"I know about the streak, but I never think about it,'' said Woods, who's tied for 18th, a distant nine strokes off Ernie Els' wicked pace through two rounds of the $3.5 million Mercedes Championships.
Woods' erratic road produced three bogeys on as many par-3s and a meager three birdies, including the dramatic putt on the 17th. Normally, Woods does no worse than a birdie on the 663-yard finishing hole. But an unlikely three-putt from just off the front of the green spoke volumes of what the world's No. 1 player went through.
Before trying to recover from one of many errant drives, Woods turned to an ESPN cameraman and said, "Back up.'' No playful banter here. The 25-year-old had hoped to successfully defend his title, but he'll have to find his game in a hurry to do it.
"I would say I'm a little bit rusty,'' Woods said. "It can't get much worse. I'm hitting terrible. I'm chipping terrible. And I'm putting terrible. I just need to get off to a good, solid start (today). I'm not striking the ball as good as I need to. But, you never know.''
Els would be the first to agree. He lost to Woods last year in a dramatic two-hole playoff that set a similar stage for most of the season. Els played very well in the year 2000. Just not as well as Woods. The roles are seemingly reversed entering the final 36 holes this weekend. A key reason is the wind of West Maui, which can play tricks on a precision golfer like Woods.
"The wind is tough to read out there,'' Woods said. "We're hitting clubs we're not used to hitting certain yardages. I'm just playing terrible. I feel good about my swing. I hit some really good shots. But I hit some God-awful ones, too.''
Triple dip slides bySouth African Rory Sabbatini flirted with a little note of history as his third shot on the par-5, 18th missed rolling in for an eagle. He already had recorded two, at the par-5 ninth and 15th holes. Carlos Franco turned a similar trick on Thursday. The last player to eagle three holes in one round was Brian Kamm at the 1998 Kemper Open.
Walk on the wild sideThis week, some questions from the national golf media have centered on players being ferried in a golf cart up a steep fairway on No. 4 and a large ravine that guards the par-3 eighth. It seems to contradict the argument being used in a court case against Casey Martin that he can't use a cart in competition.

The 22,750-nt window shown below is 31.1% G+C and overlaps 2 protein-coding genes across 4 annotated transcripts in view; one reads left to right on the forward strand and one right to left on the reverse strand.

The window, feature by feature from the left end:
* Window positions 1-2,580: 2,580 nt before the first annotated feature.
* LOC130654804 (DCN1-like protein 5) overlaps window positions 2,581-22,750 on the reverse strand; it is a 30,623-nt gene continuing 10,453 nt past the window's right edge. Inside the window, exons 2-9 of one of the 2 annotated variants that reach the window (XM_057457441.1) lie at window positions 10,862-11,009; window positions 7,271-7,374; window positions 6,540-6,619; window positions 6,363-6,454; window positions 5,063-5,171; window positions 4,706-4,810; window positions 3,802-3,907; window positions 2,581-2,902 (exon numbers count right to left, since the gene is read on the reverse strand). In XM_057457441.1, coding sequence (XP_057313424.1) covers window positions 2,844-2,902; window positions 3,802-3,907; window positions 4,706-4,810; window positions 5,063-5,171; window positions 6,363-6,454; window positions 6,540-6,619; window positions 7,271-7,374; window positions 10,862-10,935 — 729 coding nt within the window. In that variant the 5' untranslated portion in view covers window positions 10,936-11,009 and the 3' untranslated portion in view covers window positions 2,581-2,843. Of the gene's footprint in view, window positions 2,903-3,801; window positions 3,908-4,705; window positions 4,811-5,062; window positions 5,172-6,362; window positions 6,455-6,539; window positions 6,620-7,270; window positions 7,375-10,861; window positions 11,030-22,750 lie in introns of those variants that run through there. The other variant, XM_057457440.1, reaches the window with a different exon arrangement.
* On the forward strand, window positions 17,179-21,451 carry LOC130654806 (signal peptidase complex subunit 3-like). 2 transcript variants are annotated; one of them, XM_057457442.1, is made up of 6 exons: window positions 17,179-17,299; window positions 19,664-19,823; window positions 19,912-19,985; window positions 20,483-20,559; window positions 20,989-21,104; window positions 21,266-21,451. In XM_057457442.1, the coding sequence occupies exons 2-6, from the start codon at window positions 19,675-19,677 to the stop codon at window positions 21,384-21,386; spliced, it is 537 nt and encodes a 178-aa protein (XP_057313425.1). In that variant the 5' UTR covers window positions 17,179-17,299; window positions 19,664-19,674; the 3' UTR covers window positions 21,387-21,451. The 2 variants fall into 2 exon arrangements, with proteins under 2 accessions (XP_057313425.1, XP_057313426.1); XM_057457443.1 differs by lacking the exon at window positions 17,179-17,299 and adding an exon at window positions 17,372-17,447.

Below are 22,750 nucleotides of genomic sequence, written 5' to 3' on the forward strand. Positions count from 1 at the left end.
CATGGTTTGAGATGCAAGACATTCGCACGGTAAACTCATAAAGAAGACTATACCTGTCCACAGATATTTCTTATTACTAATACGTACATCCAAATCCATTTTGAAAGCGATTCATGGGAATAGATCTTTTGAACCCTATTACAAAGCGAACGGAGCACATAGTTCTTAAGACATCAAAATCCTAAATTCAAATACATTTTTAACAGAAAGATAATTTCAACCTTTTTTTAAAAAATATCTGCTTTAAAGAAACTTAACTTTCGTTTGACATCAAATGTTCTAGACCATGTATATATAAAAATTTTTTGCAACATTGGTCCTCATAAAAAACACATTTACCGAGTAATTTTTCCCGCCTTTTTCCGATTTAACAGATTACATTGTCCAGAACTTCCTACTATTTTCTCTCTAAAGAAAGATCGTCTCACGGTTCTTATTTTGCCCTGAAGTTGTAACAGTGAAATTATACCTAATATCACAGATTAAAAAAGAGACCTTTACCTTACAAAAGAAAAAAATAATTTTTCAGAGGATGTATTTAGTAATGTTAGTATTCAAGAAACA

That case is scheduled to be heard by the U.S. Supreme Court this week and it's possible those arguing on Martin's behalf will question the logic of helping the golfers through two difficult areas of the wide-open Plantation Course.
The PGA Tour argues it's to keep the flow of the event lively for TV. Unlike a full-field tournament where as many as 70 golfers could be playing over the weekend, the Mercedes Championships only has 33. There's already enough time to fill as far as ESPN is concerned.
Low ballSecond-round leader Els and Jesper Parnevik shot the low rounds of the day. Both had bogey-free 66s. The 7-under effort vaulted Els to a four-shot lead over Sabbatini, Vijay Singh and Jim Furyk. For Parnevik, it was a shot at redemption.
He managed a miserable 76 on Thursday that was so bad, he had to let Woods and Paul Azinger play through on the front side, something that happens maybe twice a year on the PGA Tour.
"I went through the round on Thursday and I could have easily shot 6- or 7-under,'' Parnevik said. "And I shot 3-over. I need that little bit more focus that goes through 18 holes. Sometimes I play better when the wind is blowing. I hit my shots really well today. I holed a sand wedge from 90 yards on my second shot. Every time I had a four- or five-foot putt for par I made it today.''
Sony Open boundWoods, David Duval, Hal Sutton and Phil Mickelson may be skipping next week's $4 million Sony Open, but 23 of the 33 in the winners-only Mercedes Championships field are scheduled to play for the first-place purse of $720,000.
The 144-player field was finalized 30 minutes after the completion of yesterday's second round. Among the notables are Els, Masters winner Singh, Parnevik, defending champion Paul Azinger, Jim Furyk, Tom Lehman and Davis Love III.
Paul Arnett, Star-Bulletin